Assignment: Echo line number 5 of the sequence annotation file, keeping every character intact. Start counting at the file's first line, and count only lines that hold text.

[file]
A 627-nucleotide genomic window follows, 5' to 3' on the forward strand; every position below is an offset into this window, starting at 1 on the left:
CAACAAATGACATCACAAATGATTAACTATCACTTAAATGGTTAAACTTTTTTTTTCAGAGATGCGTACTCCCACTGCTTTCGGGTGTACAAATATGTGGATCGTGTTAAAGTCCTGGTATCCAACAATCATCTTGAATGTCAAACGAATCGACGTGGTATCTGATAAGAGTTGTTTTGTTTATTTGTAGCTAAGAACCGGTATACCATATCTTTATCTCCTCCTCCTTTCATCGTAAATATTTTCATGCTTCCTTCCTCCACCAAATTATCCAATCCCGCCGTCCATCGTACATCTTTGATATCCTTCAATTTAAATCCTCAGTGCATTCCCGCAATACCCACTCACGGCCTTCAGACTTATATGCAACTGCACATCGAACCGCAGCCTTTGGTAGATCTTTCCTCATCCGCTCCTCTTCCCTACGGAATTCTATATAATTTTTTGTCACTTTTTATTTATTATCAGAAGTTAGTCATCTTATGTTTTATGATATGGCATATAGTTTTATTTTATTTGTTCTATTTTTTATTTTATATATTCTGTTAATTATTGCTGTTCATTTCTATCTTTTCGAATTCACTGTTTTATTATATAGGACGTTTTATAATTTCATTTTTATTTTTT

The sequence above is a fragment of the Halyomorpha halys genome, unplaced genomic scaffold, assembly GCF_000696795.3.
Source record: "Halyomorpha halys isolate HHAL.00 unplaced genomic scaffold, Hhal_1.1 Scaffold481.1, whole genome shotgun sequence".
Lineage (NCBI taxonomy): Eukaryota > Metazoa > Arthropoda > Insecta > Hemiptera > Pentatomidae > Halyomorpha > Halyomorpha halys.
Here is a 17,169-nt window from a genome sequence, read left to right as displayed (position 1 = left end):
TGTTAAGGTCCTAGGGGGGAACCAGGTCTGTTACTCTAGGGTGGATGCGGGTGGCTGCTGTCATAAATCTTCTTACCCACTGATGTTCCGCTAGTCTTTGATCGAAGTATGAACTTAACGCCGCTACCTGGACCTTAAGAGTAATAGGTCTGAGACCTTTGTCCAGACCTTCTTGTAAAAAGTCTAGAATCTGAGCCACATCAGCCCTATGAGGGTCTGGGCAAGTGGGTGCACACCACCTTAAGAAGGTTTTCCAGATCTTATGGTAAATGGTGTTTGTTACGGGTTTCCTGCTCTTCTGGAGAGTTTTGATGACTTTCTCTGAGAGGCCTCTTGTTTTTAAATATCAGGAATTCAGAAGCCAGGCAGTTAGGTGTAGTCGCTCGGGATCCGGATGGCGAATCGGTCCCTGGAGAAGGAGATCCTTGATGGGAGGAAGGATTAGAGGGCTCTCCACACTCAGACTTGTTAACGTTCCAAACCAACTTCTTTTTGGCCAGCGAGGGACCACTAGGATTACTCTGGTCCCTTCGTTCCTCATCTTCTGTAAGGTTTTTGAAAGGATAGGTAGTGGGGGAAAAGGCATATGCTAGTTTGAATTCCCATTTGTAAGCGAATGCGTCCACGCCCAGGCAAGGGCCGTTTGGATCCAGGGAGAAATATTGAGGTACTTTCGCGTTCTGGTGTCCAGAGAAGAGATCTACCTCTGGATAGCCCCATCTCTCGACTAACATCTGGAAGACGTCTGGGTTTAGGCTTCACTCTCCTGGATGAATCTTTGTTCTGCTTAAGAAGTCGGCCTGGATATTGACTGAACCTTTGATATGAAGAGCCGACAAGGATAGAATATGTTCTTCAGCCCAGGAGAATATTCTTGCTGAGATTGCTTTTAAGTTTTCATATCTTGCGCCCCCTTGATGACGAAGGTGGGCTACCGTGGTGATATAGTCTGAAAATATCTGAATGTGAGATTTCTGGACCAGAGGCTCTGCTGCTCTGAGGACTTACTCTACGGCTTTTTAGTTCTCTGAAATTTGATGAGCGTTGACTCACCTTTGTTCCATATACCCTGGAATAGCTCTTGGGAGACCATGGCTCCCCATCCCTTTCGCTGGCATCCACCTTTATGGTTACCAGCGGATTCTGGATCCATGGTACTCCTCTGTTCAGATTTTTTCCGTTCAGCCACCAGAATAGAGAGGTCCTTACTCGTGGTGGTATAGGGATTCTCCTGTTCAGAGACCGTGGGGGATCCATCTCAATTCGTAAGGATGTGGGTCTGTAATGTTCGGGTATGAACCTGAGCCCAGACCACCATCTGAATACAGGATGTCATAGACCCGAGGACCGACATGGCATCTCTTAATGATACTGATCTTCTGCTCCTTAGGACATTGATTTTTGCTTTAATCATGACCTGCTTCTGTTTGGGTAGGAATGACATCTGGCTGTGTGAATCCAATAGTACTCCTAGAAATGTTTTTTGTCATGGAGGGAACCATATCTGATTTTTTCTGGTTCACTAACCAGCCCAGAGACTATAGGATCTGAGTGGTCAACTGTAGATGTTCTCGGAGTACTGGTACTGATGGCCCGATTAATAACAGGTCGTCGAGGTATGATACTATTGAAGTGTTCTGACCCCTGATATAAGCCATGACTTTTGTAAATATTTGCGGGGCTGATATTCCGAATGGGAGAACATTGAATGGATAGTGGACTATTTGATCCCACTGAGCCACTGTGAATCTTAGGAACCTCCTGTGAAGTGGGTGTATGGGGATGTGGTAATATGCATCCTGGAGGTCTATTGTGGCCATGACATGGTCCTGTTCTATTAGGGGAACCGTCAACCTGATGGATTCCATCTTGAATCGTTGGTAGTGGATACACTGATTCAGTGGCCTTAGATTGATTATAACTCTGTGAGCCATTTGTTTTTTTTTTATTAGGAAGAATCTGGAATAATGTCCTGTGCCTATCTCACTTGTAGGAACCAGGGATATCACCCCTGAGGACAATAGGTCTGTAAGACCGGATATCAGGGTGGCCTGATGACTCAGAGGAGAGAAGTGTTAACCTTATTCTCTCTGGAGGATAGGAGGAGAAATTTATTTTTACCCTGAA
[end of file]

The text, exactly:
Lineage (NCBI taxonomy): Eukaryota > Metazoa > Arthropoda > Insecta > Hemiptera > Pentatomidae > Halyomorpha > Halyomorpha halys.